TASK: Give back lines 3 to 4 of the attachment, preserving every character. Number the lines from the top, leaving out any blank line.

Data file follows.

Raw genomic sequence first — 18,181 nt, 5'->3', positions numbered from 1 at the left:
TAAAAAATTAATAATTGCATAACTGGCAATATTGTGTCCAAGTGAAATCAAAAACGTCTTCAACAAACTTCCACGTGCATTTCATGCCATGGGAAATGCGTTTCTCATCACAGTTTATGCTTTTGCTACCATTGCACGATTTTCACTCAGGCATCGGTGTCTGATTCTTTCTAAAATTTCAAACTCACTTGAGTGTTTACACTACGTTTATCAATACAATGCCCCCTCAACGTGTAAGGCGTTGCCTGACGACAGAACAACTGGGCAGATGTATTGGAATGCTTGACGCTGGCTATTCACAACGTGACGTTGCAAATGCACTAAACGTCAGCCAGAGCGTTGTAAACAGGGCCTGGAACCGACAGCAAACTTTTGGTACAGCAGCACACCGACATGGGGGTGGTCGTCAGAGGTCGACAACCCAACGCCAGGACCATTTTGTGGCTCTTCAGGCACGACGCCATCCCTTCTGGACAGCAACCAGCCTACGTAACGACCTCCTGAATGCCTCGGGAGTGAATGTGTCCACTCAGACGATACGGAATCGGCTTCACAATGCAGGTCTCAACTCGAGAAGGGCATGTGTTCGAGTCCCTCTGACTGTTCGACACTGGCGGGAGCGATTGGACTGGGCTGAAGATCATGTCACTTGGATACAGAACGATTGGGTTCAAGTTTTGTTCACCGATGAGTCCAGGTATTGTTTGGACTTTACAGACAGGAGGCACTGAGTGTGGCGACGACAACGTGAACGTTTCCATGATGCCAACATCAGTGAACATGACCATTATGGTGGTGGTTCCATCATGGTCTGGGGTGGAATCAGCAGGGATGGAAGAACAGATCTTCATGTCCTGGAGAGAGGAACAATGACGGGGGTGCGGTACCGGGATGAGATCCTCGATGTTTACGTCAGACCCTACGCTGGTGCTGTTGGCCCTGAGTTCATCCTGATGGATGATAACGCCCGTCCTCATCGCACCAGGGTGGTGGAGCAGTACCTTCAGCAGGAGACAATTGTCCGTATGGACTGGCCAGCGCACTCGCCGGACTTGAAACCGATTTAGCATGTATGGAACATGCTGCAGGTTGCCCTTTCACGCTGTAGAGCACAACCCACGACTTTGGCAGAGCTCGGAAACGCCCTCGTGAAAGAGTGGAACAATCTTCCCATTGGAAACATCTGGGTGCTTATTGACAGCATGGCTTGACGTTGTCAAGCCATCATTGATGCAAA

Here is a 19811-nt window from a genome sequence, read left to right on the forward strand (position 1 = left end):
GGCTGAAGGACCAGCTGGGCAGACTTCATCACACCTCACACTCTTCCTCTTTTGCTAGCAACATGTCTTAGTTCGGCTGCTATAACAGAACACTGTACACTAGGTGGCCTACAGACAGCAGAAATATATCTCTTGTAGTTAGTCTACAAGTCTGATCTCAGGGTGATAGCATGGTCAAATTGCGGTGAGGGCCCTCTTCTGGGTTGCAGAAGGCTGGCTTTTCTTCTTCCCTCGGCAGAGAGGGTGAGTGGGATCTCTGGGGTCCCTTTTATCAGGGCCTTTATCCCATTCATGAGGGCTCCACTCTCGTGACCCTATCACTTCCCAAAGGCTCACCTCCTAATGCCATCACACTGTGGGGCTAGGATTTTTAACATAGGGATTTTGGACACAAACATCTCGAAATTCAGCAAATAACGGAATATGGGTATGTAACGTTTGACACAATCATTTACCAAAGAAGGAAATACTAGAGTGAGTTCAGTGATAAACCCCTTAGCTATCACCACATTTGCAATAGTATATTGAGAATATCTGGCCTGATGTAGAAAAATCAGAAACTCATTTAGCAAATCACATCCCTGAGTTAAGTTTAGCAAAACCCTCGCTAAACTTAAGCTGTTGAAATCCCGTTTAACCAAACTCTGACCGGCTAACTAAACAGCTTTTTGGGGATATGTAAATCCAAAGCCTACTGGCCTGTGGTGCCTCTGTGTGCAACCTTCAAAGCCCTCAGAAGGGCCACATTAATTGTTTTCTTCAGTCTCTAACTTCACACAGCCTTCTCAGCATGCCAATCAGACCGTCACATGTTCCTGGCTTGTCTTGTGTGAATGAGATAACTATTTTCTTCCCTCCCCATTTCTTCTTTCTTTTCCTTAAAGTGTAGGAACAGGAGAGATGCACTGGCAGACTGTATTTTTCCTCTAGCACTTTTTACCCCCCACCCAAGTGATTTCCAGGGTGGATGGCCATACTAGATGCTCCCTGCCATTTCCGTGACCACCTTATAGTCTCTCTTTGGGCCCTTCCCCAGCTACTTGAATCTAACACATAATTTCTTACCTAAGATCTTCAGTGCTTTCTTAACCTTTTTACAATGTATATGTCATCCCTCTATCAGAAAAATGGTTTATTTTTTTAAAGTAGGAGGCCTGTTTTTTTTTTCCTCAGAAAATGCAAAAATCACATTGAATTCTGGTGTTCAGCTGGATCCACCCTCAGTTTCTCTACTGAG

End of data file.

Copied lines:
Here is a 19811-nt window from a genome sequence, read left to right on the forward strand (position 1 = left end):
GGCTGAAGGACCAGCTGGGCAGACTTCATCACACCTCACACTCTTCCTCTTTTGCTAGCAACATGTCTTAGTTCGGCTGCTATAACAGAACACTGTACACTAGGTGGCCTACAGACAGCAGAAATATATCTCTTGTAGTTAGTCTACAAGTCTGATCTCAGGGTGATAGCATGGTCAAATTGCGGTGAGGGCCCTCTTCTGGGTTGCAGAAGGCTGGCTTTTCTTCTTCCCTCGGCAGAGAGGGTGAGTGGGATCTCTGGGGTCCCTTTTATCAGGGCCTTTATCCCATTCATGAGGGCTCCACTCTCGTGACCCTATCACTTCCCAAAGGCTCACCTCCTAATGCCATCACACTGTGGGGCTAGGATTTTTAACATAGGGATTTTGGACACAAACATCTCGAAATTCAGCAAATAACGGAATATGGGTATGTAACGTTTGACACAATCATTTACCAAAGAAGGAAATACTAGAGTGAGTTCAGTGATAAACCCCTTAGCTATCACCACATTTGCAATAGTATATTGAGAATATCTGGCCTGATGTAGAAAAATCAGAAACTCATTTAGCAAATCACATCCCTGAGTTAAGTTTAGCAAAACCCTCGCTAAACTTAAGCTGTTGAAATCCCGTTTAACCAAACTCTGACCGGCTAACTAAACAGCTTTTTGGGGATATGTAAATCCAAAGCCTACTGGCCTGTGGTGCCTCTGTGTGCAACCTTCAAAGCCCTCAGAAGGGCCACATTAATTGTTTTCTTCAGTCTCTAACTTCACACAGCCTTCTCAGCATGCCAATCAGACCGTCACATGTTCCTGGCTTGTCTTGTGTGAATGAGATAACTATTTTCTTCCCTCCCCATTTCTTCTTTCTTTTCCTTAAAGTGTAGGAACAGGAGAGATGCACTGGCAGACTGTATTTTTCCTCTAGCACTTTTTACCCCCCACCCAAGTGATTTCCAGGGTGGATGGCCATACTAGATGCTCCCTGCCATTTCCGTGACCACCTTATAGTCTCTCTTTGGGCCCTTCCCCAGCTACTTGAATCTAACACATAATTTCTTACCTAAGATCTTCAGTGCTTTCTTAACCTTTTTACAATGTATATGTCATCCCTCTATCAGAAAAATGGTTTATTTTTTTAAAGTAGGAGGCCTGTTTTTTTTTTCCTCAGAAAATGCAAAAATCACATTGAATTCTGGTGTTCAGCTGGATCCACCCTCAGTTTCTCTACTGAG